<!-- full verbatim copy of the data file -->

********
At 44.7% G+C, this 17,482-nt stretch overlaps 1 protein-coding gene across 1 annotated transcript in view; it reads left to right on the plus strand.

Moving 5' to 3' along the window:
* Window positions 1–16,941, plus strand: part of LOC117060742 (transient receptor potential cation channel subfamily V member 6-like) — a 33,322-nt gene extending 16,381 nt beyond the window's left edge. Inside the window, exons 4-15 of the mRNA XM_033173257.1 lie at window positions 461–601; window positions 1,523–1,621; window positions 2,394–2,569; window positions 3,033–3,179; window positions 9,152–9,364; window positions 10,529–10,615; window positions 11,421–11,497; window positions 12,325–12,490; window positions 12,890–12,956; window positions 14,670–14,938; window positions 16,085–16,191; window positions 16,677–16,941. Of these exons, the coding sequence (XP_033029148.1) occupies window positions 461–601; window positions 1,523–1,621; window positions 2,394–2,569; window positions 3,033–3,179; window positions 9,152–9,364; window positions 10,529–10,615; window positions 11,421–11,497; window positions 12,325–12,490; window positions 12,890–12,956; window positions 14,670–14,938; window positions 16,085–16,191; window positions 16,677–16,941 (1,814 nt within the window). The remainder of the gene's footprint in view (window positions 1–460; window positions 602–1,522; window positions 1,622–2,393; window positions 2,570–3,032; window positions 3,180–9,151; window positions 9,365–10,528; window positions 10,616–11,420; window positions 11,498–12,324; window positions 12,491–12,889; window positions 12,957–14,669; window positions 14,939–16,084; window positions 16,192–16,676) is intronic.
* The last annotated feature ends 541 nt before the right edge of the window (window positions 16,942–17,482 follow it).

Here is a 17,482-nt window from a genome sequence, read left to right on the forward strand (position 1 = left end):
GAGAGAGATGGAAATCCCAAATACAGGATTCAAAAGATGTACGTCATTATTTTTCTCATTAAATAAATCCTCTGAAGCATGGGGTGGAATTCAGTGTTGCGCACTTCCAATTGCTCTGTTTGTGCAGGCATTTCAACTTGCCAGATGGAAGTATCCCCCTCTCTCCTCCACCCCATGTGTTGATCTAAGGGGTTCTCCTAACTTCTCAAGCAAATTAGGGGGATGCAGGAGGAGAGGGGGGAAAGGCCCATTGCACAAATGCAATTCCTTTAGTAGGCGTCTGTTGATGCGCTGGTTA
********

At 44.7% G+C, this 17,482-nt stretch overlaps 1 protein-coding gene across 1 annotated transcript in view; it reads left to right on the plus strand.

Moving 5' to 3' along the window:
* Window positions 1–16,941, plus strand: part of LOC117060742 (transient receptor potential cation channel subfamily V member 6-like) — a 33,322-nt gene extending 16,381 nt beyond the window's left edge. Inside the window, exons 4-15 of the mRNA XM_033173257.1 lie at window positions 461–601; window positions 1,523–1,621; window positions 2,394–2,569; window positions 3,033–3,179; window positions 9,152–9,364; window positions 10,529–10,615; window positions 11,421–11,497; window positions 12,325–12,490; window positions 12,890–12,956; window positions 14,670–14,938; window positions 16,085–16,191; window positions 16,677–16,941. Of these exons, the coding sequence (XP_033029148.1) occupies window positions 461–601; window positions 1,523–1,621; window positions 2,394–2,569; window positions 3,033–3,179; window positions 9,152–9,364; window positions 10,529–10,615; window positions 11,421–11,497; window positions 12,325–12,490; window positions 12,890–12,956; window positions 14,670–14,938; window positions 16,085–16,191; window positions 16,677–16,941 (1,814 nt within the window). The remainder of the gene's footprint in view (window positions 1–460; window positions 602–1,522; window positions 1,622–2,393; window positions 2,570–3,032; window positions 3,180–9,151; window positions 9,365–10,528; window positions 10,616–11,420; window positions 11,498–12,324; window positions 12,491–12,889; window positions 12,957–14,669; window positions 14,939–16,084; window positions 16,192–16,676) is intronic.
* The last annotated feature ends 541 nt before the right edge of the window (window positions 16,942–17,482 follow it).

Here is a 17,482-nt window from a genome sequence, read left to right on the forward strand (position 1 = left end):
GAGAGAGATGGAAATCCCAAATACAGGATTCAAAAGATGTACGTCATTATTTTTCTCATTAAATAAATCCTCTGAAGCATGGGGTGGAATTCAGTGTTGCGCACTTCCAATTGCTCTGTTTGTGCAGGCATTTCAACTTGCCAGATGGAAGTATCCCCCTCTCTCCTCCACCCCATGTGTTGATCTAAGGGGTTCTCCTAACTTCTCAAGCAAATTAGGGGGATGCAGGAGGAGAGGGGGGAAAGGCCCATTGCACAAATGCAATTCCTTTAGTAGGCGTCTGTTGATGCGCTGGTTA